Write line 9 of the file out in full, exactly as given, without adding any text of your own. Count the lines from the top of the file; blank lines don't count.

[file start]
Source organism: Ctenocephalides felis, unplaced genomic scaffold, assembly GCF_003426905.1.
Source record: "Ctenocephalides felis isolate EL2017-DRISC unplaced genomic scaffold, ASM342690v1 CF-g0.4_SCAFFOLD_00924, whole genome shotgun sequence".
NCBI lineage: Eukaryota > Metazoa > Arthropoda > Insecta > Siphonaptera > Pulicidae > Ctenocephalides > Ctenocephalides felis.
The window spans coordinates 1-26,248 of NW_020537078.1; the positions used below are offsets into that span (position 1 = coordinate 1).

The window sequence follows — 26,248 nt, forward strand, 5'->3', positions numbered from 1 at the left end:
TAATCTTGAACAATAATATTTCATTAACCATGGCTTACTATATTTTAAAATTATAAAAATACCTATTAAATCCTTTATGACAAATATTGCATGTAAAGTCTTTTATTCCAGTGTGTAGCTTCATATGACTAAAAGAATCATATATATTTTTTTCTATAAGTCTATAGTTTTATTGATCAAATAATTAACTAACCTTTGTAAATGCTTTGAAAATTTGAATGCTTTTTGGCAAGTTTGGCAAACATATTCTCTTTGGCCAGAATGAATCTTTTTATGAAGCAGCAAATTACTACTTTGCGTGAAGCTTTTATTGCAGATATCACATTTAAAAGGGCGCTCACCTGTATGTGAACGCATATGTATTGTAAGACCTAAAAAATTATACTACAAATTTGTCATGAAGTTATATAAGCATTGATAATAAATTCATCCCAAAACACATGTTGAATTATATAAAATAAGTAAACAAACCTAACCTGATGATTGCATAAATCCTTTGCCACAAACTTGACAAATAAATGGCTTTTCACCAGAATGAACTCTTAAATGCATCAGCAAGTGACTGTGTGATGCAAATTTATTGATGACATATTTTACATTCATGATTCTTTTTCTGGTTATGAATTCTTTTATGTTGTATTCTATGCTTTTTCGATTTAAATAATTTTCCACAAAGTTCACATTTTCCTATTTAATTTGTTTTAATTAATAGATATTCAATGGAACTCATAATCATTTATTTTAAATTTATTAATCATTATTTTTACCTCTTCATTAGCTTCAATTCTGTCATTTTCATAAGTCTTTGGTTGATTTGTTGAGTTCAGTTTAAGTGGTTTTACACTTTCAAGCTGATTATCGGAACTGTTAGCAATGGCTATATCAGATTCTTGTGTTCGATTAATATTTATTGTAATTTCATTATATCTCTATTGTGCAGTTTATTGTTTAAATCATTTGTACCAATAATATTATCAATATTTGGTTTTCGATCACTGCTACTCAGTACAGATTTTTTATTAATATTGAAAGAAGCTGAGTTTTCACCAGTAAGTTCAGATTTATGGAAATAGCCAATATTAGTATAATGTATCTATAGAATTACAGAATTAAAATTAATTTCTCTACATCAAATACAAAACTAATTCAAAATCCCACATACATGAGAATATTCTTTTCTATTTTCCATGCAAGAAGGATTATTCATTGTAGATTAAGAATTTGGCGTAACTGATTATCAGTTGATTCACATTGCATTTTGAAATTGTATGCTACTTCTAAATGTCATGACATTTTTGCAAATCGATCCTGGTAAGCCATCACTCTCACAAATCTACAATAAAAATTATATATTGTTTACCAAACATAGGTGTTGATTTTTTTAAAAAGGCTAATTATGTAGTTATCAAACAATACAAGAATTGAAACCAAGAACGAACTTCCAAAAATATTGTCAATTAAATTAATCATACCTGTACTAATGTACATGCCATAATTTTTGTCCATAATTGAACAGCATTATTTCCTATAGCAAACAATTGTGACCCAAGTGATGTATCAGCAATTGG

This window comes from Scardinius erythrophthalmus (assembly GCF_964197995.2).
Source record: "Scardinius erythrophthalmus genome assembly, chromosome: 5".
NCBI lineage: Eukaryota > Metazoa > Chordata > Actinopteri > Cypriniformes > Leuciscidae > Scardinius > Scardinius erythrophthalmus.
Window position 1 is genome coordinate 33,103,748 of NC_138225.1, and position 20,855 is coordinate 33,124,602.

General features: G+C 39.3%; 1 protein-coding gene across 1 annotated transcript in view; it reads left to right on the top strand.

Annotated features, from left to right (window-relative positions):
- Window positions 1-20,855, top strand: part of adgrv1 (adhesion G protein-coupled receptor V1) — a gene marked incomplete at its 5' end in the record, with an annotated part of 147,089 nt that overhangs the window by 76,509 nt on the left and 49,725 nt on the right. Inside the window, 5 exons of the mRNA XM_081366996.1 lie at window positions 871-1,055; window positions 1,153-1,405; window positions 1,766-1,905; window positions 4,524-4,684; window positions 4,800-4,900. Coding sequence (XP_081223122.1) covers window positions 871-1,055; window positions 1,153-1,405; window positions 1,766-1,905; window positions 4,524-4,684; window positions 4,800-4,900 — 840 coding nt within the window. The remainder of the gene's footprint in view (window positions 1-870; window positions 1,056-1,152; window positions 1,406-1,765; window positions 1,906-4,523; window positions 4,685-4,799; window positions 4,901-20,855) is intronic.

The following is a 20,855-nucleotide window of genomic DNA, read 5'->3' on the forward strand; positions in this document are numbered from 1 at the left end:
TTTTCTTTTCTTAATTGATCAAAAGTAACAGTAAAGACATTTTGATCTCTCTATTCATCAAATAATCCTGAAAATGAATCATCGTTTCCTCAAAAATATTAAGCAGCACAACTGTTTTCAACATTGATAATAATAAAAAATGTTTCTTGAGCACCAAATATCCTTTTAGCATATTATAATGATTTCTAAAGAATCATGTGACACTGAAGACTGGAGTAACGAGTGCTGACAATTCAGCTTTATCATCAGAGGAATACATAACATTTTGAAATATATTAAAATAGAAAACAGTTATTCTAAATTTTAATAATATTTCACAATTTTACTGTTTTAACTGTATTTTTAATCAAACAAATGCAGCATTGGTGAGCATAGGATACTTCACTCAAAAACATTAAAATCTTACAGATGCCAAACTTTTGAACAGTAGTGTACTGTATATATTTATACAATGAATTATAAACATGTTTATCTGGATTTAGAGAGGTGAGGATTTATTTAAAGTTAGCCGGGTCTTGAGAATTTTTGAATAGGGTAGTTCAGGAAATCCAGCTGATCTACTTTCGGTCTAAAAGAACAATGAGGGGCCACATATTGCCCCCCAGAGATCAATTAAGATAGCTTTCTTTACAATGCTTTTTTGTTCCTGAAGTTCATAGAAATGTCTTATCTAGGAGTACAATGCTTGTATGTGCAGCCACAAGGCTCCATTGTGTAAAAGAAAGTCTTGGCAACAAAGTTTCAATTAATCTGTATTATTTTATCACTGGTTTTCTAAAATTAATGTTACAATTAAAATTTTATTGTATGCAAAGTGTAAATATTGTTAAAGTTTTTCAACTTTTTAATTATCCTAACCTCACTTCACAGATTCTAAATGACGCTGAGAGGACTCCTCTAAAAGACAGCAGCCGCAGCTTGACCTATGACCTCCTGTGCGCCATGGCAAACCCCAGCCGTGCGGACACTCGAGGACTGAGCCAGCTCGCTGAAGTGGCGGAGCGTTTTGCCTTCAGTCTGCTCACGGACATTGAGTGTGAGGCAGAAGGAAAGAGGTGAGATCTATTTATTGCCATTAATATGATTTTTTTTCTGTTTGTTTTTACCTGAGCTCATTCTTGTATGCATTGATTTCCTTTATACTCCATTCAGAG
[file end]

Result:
NCBI lineage: Eukaryota > Metazoa > Chordata > Actinopteri > Cypriniformes > Leuciscidae > Scardinius > Scardinius erythrophthalmus.